mere

that make used to lay of the an intentie molt

mere cavils and sophisms; and that we cannot then imagine how it was ever possible for us to lay any stress on them. But there is no view of human life, he tells us, from which, without the greatest violence, we can infer the moral attributes, or learn infinite benevolence, conjoined with infinite power and infinite wisdom, which we must discover by the eyes of faith alone. He thinks it extremely unreasonable to form our ideas of the Author of Nature from our experience of the narrow productions of human design and invention, and says that it is impofible for us to tell, from our limited views, whether the present system of things deserves any considerable praise, if compared to other posible, and even real systems.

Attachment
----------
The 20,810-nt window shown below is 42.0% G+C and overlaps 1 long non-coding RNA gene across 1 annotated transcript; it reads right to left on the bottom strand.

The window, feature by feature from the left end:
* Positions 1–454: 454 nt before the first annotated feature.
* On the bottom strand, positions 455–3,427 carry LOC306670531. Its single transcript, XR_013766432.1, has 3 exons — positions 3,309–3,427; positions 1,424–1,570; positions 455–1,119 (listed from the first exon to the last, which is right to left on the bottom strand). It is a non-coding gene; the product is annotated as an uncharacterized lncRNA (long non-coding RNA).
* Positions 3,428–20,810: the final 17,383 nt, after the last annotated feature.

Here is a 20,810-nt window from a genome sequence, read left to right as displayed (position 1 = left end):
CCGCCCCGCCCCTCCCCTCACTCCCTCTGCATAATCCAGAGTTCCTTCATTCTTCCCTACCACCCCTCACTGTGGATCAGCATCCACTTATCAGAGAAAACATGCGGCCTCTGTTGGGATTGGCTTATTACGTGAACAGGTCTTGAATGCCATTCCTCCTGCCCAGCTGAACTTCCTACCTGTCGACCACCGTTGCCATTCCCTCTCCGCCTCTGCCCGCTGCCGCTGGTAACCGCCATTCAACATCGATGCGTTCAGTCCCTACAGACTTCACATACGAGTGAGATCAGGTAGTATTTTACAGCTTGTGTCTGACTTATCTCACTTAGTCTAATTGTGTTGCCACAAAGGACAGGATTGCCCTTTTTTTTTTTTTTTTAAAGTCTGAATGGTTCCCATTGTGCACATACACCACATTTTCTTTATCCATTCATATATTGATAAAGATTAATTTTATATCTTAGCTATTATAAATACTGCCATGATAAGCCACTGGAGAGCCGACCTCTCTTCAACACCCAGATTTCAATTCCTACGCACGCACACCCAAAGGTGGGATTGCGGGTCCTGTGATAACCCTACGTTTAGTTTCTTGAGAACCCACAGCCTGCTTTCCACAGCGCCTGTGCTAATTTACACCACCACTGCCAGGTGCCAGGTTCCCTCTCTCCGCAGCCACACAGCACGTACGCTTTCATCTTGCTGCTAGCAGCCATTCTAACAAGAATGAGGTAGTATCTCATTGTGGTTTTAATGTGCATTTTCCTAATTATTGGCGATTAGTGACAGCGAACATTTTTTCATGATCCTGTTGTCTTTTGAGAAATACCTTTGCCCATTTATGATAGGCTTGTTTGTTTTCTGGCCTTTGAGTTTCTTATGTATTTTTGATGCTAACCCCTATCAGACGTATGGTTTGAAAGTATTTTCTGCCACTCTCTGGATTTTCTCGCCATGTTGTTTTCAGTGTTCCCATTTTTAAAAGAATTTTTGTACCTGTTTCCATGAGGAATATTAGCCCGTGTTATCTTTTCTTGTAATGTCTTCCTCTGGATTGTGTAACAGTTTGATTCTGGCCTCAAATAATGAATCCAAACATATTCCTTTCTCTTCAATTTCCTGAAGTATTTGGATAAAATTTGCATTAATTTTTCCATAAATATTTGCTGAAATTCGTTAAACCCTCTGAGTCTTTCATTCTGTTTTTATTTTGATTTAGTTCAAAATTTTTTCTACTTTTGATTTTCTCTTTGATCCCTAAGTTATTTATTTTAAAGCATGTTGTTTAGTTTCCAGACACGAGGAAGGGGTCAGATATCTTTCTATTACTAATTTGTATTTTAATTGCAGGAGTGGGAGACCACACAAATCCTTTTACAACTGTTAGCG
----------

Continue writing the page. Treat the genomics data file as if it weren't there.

• Could a peasant, says he, if the Eneid were read to him, pronounce that poem to be absolutely faultless, or even assign to it its proper rank among the productions of human wit, he, who had gever seen any other production? : . But were chis world ever so perfect a production, it moft ftill semain uncertain, whether all the excellencies of the work can juftly be ascribed to the workmar. If we survey a thip, what an exalted idea must we form of the ingenuity of the carpenter, who framed so complicated, useful, and beautiful a machine! And what surprize must we feel, when we find him a stupid mechanic, who imitated others, and copied an art, which, through a long succellion of ages, after multiplied trials, mittakes, correciions, deliberations, and contro. verlies, had been gradually improving! Many worlds might have been botched and bungled, throughout an eternity, ere this fyftem was ftruck out: much labour loit : many fruitless trials made: and a flow, but continued improvement carried on doring infinite ages in the art of world making. In such subjects, who can determige, where the truth, nay, who can conjecture where the probability, lies, amidt a great number of hypotheses which may be proposed, and a still greater number, which may be imagined